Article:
Goodman also worked on the IceCube Neutrino Observatory, a cubic-kilometer detector buried beneath the South Pole. IceCube has detected extraterrestrial neutrinos and likely identified the first point source of high-energy neutrinos. 

A Terp for Life

Goodman’s research has spanned the globe, but his home base has always been the UMD Department of Physics.

“I like to say I have held every academic position here from freshman to Distinguished University Professor,” Goodman said. 

A Terp through-and-through, Goodman also chaired the physics department from 1999 to 2006 and chaired the University Senate in 2016-17. He is the longest serving member of the Alumni Association’s Board of Governors and has served on the University of Maryland College Park Foundation’s Board of Trustees. 

A native of Washington, D.C., Goodman was a child of the Apollo space exploration era and grew up with an interest in space, but he wasn’t sure what career path he wanted to follow. During Goodman’s sophomore year, Physics Professor Gaurang Yodh (1928–2019) invited him to work in his lab, which was investigating high-energy cosmic rays. Goodman began writing computer code for the team, and two years later he was still working in Yodh’s lab and committed to pursuing astrophysics in graduate school at Maryland.

“I stayed at Maryland in part because I had a girlfriend who was here, and in part because it was a great program,” Goodman recalled. “It was the largest physics department in the country. Back in the late ’60s and early ’70s, there weren't very many nationally top-ranked programs at the University of Maryland, but our physics department was one of them.”

His girlfriend, Carole Chansky (B.A. ’73, art education; M.A. ’78, secondary education), would eventually become his wife and mother to their two children. Together, the family has nine degrees from UMD: eight from College Park and one from the medical school. Two Terps: Jordan Goodman on the right.Two Terps: Jordan Goodman is on the right.

Having arrived at UMD as a freshman in 1969, Goodman said he can’t help but feel the parallels with his students of today. He met Chansky while photographing anti-war protests on campus as National Guard troops were marching up Baltimore Avenue. Goodman and Chansky were pepper sprayed that day, and he laments that many of the issues on their minds then remain unresolved today.

“The good thing is, people are once again engaged and active,” he said. “But we haven’t done enough to make a difference in this country. We have to do more, and we have to do better.” 

Goodman understands that the challenges are large and the work ahead is long term, but he said he is encouraged by the global interest in moving the needle on social justice issues. And he knows from experience that big challenges are often junctures for opportunity. 

Trial, Error and Perseverance

Goodman’s first big project ended in failure. It was his Ph.D. research.

“I was working with Goddard Space Flight Center to build a balloon experiment for measuring primary cosmic rays,” Goodman recalled. “I worked with them to build the detectors and all the equipment. This thing was going to be the heaviest balloon payload NASA had ever launched.”

Intended to rise 120,000 feet into the atmosphere, the balloon failed at 60,000 feet, leading to a NASA moratorium on heavy payload balloons. Needing a rapid shift, Goodman turned to an experiment in the mountains of New Mexico that he had been working on analyzing with Yodh.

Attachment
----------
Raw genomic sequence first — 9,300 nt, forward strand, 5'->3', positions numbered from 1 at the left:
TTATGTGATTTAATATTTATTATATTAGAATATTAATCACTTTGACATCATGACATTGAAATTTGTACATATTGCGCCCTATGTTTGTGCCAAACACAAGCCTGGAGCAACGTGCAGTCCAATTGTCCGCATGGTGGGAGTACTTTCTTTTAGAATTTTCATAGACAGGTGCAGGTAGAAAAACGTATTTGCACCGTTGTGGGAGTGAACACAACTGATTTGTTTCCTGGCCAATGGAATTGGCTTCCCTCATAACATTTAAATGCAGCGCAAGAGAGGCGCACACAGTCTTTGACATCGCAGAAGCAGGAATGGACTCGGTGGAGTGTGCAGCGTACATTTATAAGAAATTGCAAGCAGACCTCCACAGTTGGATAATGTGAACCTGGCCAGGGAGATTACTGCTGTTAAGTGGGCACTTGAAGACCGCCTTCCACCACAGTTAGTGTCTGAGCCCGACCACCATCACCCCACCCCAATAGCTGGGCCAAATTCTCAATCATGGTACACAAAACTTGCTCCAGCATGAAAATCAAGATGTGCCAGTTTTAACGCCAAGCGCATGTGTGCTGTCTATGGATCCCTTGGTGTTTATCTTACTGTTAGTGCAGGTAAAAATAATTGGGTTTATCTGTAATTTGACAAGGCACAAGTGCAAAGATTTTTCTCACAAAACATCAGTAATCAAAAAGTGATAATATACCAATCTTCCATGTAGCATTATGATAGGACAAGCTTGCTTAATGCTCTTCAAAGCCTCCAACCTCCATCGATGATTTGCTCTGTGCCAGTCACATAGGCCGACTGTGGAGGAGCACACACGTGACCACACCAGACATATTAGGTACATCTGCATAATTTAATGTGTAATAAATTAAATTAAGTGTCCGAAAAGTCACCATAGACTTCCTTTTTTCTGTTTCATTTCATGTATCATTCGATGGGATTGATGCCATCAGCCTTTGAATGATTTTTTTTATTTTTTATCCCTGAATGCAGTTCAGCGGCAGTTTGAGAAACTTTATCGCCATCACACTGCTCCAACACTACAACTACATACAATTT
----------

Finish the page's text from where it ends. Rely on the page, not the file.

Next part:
“You know, a lot of times in physics the biggest, most important discoveries you make are not the things you set out to look for,” he said. “We were looking for new high-energy particles entering the atmosphere behind cosmic rays. But what we were seeing was a lot of low-energy particles, and I wanted to know why.” 

At the time, scientists believed cosmic rays were composed of primarily lightweight particles, such as protons, but Goodman discovered that the low-energy particles Yodh’s team observed were produced by heavy primary particles, including iron. This discovery became the basis of his Ph.D. research. It took many years for other researchers to confirm and validate his findings, but that work helped set the trajectory of Goodman’s career and eventually led him to Mexico to build HAWC.

“One of the most exciting things for me has been that HAWC has actually sort of revolutionized our view of a lot of the stuff in the sky,” he said. “We've discovered new classes of objects that no one had really seen before. And now the community realizes that there should be another detector in the Southern Hemisphere.”

With an international effort now underway to build the Southern Wide-field Gamma-ray Observatory in South America, Goodman said it is satisfying to see the scientific community moving forward with ideas he spearheaded so many years ago.  

“My job has afforded me the chance to really pursue what I’m passionate about, and it has been rewarding on so many levels: the science, of course, but also the travel has meshed well with my other passions in art, photography, hiking and skiing,” Goodman said. “Not to mention teaching. I love to teach.” 

Goodman’s passion for education shines through in the multiple awards he has received, including the Distinguished Scholar-Teacher Award, the Kirwan Undergraduate Education Award and the American Physical Society’s Richtmyer Memorial Lecture Award, among others. 

“I’m looking forward to teaching Physics 105: ‘A Global Challenge: Energy and Climate Change,’ this fall,” he said. “It’s going to be different this year, with so much being done online, but that’s OK, I’m good with technology.”